BRASILIA, (Reuters) – Brazilian President Dilma Rousseff named leftist economist and close aide Nelson Barbosa to replace fiscally conservative Finance Minister Joaquim Levy yesterday, signaling a dramatic break with the deficit-cutting policies her administration has pursued for most of this year.
Barbosa, who was the planning minister, has been one of the strongest opponents of an aggressive austerity drive that Levy led in an attempt to regain the confidence of investors in an economy mired in its worst recession in a quarter of a century. Levy’s exit had been expected after Fitch this week became the second ratings agency to strip Latin America’s largest economy of its coveted investment grade.
Faced with the threat of impeachment by her opponents, Rousseff has watered down Levy’s push for austerity, the latest sign that she could abandon market-friendly policies to gain support from her leftist allies in Congress.
Levy, who had been in his post for nearly a year, clashed repeatedly with Rousseff over budget cuts that he sought to improve the country’s fiscal health.
In his first comments to the press, however, Barbosa said the government was committed to shoring up the country’s finances with new fiscal savings measures.
“The focus of economic policy continues to be fiscal stability, which is what we need for the economy to recover,” Barbosa said. “Our commitment to fiscal stability remains the same.”
Barbosa is considered a leftist economist in much the same vein as Rousseff and his appointment will be interpreted as a return of the policies blamed by critics for sinking Brazil’s economy into recession this year.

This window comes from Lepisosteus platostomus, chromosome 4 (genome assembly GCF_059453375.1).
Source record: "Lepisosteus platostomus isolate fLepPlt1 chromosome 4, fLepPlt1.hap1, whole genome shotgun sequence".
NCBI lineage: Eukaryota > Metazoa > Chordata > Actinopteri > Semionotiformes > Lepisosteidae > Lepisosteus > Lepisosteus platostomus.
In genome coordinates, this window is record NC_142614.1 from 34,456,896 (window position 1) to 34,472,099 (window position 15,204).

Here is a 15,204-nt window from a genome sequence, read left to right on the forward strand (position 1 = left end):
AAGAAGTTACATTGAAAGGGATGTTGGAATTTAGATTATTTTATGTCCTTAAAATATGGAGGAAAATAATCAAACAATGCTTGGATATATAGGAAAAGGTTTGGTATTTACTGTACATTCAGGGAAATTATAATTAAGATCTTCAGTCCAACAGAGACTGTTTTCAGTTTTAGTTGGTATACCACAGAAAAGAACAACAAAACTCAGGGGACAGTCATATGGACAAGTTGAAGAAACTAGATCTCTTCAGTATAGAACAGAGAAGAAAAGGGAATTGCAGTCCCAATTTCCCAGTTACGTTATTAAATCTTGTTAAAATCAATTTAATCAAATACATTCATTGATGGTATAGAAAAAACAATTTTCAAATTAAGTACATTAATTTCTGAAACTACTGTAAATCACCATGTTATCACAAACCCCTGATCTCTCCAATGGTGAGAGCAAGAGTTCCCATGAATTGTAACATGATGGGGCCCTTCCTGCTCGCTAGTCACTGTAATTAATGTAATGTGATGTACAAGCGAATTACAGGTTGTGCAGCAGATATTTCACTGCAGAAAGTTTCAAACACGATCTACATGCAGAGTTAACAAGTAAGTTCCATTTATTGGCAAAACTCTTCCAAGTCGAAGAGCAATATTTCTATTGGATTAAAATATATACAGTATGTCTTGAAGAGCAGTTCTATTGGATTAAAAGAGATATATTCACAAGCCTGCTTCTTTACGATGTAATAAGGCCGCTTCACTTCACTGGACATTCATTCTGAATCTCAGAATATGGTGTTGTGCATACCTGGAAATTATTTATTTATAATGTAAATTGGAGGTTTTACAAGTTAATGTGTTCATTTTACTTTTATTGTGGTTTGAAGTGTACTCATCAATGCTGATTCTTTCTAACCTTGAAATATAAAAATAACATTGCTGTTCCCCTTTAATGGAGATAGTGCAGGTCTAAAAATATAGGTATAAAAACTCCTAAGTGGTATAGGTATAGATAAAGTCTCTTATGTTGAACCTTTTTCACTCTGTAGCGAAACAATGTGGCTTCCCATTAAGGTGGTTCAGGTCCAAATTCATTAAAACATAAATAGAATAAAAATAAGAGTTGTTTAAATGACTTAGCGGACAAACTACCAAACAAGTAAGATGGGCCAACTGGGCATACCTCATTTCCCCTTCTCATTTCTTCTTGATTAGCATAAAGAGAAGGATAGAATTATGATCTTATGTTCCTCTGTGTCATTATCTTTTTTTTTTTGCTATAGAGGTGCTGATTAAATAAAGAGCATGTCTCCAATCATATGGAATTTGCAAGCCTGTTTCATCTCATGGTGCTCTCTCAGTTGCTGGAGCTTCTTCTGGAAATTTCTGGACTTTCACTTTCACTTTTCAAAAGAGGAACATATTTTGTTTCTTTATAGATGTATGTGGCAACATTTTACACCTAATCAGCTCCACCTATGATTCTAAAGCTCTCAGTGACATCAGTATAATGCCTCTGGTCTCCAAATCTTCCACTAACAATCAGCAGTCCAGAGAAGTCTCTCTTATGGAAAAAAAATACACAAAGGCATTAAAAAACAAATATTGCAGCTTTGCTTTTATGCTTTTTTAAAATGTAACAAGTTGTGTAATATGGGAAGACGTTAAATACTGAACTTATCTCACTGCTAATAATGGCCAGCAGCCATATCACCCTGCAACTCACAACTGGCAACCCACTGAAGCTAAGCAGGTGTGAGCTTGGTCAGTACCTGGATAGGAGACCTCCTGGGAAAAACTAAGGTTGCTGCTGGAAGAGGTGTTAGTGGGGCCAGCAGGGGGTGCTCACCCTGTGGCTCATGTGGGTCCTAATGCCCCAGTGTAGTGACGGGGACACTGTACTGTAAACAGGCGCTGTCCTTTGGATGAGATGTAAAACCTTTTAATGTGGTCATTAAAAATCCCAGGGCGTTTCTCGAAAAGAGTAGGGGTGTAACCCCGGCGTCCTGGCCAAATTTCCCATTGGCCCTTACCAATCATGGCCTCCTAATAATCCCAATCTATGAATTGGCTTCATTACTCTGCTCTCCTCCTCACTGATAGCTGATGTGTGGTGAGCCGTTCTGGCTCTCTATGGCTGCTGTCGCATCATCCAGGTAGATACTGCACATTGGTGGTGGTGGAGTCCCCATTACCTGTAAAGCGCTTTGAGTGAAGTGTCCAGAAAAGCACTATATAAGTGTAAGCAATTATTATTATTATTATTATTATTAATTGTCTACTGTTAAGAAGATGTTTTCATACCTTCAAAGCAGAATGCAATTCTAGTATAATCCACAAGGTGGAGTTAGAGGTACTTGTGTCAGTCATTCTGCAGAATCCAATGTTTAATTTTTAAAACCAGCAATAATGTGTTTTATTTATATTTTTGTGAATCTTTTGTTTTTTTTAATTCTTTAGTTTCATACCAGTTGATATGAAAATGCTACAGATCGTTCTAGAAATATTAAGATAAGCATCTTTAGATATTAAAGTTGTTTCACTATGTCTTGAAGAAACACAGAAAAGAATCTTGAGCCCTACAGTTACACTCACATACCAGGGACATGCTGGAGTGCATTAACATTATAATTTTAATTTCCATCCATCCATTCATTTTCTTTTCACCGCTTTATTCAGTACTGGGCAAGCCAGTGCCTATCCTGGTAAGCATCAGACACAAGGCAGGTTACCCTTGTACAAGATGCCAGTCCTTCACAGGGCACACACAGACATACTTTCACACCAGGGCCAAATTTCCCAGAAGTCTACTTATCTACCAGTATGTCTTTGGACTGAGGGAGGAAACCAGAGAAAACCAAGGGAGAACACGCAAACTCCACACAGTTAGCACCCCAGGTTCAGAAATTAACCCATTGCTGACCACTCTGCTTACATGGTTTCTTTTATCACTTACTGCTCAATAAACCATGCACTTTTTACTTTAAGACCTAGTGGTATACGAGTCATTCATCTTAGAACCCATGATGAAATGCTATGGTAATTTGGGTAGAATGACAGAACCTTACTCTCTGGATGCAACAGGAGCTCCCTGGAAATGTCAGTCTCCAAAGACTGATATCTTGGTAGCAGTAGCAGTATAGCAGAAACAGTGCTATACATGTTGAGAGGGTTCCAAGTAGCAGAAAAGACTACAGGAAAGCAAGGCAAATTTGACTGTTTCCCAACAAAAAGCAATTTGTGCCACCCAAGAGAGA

“Markets will react negatively because of the good reputation of the departing minister,” said Alberto Ramos, a senior economist with Goldman Sachs in New York. “And also out of fear that Levy’s replacement will signal a shift back to fiscal populism.”
Before the announcement, speculation that Levy was leaving weakened the real more than 1 percent and pushed down the benchmark Bovespa stock index 3 percent to end the day at its lowest since April of 2009. The real futures showed the currency weakened another 1.0 percent after the confirmation that Barbosa was taking over the ministry. Moody’s Investor Services said in statement that Levy’s exit could hinder efforts to improve Brazil’s public finances. Moody’s, the only of the three major rating agencies keeping Brazil on investment grade, has warned it could downgrade the country to junk in coming months.
Barbosa, a former finance ministry official during Rousseff’s first term, has pushed for more flexible budget targets, although he has reiterated Brazil should take measures to stabilize its growing public debt.
The Fitch downgrade this week, though widely expected, reflected the sharp reversal in Brazil’s economic fortunes.
The departure of Levy, who has held the post since January, could hinder the approval of several measures such as the revival of a controversial financial transaction tax, known as CPMF, aimed at heading off a full-blown fiscal crisis that has scared investors.
Barbosa is closely associated with the same school of thought that Rousseff subscribes to, which is known in Brazil as developmentalism and which defends high government spending and intervention to protect industries from foreign competition. A graduate of The New School for Social Research, a U.S.-based college known for its leftist economics teachings, Barbosa was one of the main economic advisers to Rousseff and the architect of her successful low-cost housing program, called “Minha Casa Minha Vida” (My House, My Life). Rousseff has been in office since 2011.
In a year-end breakfast with reporters earlier yesterday, Levy criticized the government lack of clarity in economic policy and urged policymakers to seek deeper reforms.
“We need clarity from the government to remove uncertainties and return to growth,” Levy said. “The downgrade was a warning call and we have the capacity to change our path.”